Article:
On 10 March 1950, Pietro Maria Bardi, director of the São Paulo Art Museum (MASP, which opened in October 1947), signed letters addressed to several American educational institutions. His purpose in writing was to request the curricula of these schools as an aid to developing the first design course in Brazil—the Institute of Contemporary Art (IAC), which, slated to open the following year, was to be run as a part of the museum and would also be the country’s first design school. Despite being brief and objective, his missives did not fail to mention the “spirit of the Bauhaus,” explicitly linking the institute he hoped to found with a pedagogical lineage whose objectives and approach he aimed to share:
An Institute of Contemporary Art has been founded by this Museum especially to teach architecture and industrial design such as pottery, glass, graphic art, iron, work, weaving, photography, furniture, mosaics, plastics in general.
Artists and well known architects have been invited to teach in the School; Max Bill, Piccinato, Nervi, Ruchti and others have already accepted the invitation.
We would like very much to check our activities with yours which, since along time we highly appreciate.
We should like to accomplish something similar to what you are doing, always into the spirit of the Bauhaus. Therefore we should remain most grateful to you if you could send us some publication referring to the curriculum of your Academy of Art.
Looking forward to hearing from you we remain at your full disposition for any information and we thank you in advance.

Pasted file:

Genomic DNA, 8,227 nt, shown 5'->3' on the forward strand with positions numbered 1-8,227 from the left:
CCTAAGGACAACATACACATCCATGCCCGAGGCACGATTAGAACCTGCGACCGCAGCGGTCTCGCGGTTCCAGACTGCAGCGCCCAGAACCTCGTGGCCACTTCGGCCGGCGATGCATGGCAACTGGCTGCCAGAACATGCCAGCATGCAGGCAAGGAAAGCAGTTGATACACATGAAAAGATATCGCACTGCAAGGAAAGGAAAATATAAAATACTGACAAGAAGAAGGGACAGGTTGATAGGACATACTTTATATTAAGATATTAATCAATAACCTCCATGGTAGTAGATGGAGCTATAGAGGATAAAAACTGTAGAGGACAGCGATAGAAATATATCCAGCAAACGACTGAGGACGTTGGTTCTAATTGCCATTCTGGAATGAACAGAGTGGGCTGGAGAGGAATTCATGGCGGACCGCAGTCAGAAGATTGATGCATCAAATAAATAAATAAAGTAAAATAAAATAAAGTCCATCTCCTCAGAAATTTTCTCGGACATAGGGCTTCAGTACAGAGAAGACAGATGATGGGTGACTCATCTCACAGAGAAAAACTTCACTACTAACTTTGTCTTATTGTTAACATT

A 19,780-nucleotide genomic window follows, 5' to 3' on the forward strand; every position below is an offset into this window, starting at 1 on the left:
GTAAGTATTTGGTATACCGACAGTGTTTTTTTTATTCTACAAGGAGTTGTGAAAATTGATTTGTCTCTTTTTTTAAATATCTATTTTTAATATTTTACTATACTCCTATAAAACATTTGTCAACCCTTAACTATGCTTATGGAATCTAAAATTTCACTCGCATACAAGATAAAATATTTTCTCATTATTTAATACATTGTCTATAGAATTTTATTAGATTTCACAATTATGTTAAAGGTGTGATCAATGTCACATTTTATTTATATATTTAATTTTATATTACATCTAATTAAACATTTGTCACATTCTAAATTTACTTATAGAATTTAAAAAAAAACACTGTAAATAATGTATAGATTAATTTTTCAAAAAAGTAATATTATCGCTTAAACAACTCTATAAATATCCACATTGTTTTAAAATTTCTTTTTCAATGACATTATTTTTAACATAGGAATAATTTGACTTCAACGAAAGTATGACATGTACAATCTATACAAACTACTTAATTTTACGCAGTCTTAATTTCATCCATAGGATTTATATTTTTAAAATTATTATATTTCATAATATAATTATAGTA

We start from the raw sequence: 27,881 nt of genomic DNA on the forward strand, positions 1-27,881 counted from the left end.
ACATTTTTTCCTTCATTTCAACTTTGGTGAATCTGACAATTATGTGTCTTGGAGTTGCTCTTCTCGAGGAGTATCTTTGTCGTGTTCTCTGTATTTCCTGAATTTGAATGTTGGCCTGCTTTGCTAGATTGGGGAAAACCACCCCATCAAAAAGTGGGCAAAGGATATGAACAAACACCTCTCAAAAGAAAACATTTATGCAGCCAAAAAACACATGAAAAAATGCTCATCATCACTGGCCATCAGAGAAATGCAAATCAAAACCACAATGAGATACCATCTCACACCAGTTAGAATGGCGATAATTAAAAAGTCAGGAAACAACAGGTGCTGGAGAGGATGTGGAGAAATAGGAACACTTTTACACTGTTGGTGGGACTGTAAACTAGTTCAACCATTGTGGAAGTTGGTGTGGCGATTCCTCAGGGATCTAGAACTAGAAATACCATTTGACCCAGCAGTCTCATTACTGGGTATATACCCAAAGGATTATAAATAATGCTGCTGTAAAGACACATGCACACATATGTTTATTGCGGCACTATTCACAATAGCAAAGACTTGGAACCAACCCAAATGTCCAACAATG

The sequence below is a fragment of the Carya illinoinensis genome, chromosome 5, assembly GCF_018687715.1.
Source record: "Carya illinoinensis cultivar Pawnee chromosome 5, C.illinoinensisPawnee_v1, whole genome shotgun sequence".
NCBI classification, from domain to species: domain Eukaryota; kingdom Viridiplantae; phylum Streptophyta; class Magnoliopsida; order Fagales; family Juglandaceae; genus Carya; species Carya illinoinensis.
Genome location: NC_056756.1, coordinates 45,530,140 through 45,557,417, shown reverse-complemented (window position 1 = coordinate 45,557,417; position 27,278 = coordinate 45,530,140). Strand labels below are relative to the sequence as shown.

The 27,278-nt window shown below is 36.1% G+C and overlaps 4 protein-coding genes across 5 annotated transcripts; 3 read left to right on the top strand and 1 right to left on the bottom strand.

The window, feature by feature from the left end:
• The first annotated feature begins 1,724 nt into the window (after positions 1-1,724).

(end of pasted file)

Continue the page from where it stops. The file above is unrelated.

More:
Believe us very sincerely yours.
P. M. Bardi – director1
Letters were sent to the board of directors of the Cranbrook Academy of Art as well as to Black Mountain College, where Josef and Anni Albers taught. Not only was there an explicit reference to the Bauhaus, but also the intention, as noted in Bardi’s letter, to invite the artist Max Bill to teach at the school.
An Italian art critic and merchant based in Brazil since 1946, Bardi had been entrusted by the Brazilian communications magnate Francisco de Assis Chateaubriand with the task of forming an art museum in the city of São Paulo soon after his arrival. The city had modernized rapidly in the years after the Second World War and, with the foundation of the International Biennial in 1951, immediately became an international hub of the arts. Bardi was not only the director of MASP. Together with his wife, the Italian architect Lina Bo Bardi, he edited Habitat, a magazine dedicated to architecture, the arts and design. The IAC opened on 1 March 1951, the same date that Max Bill, former Bäuhausler and future director of the Hochschule für Gestaltung in Ulm, opened an exhibition of his work at MASP.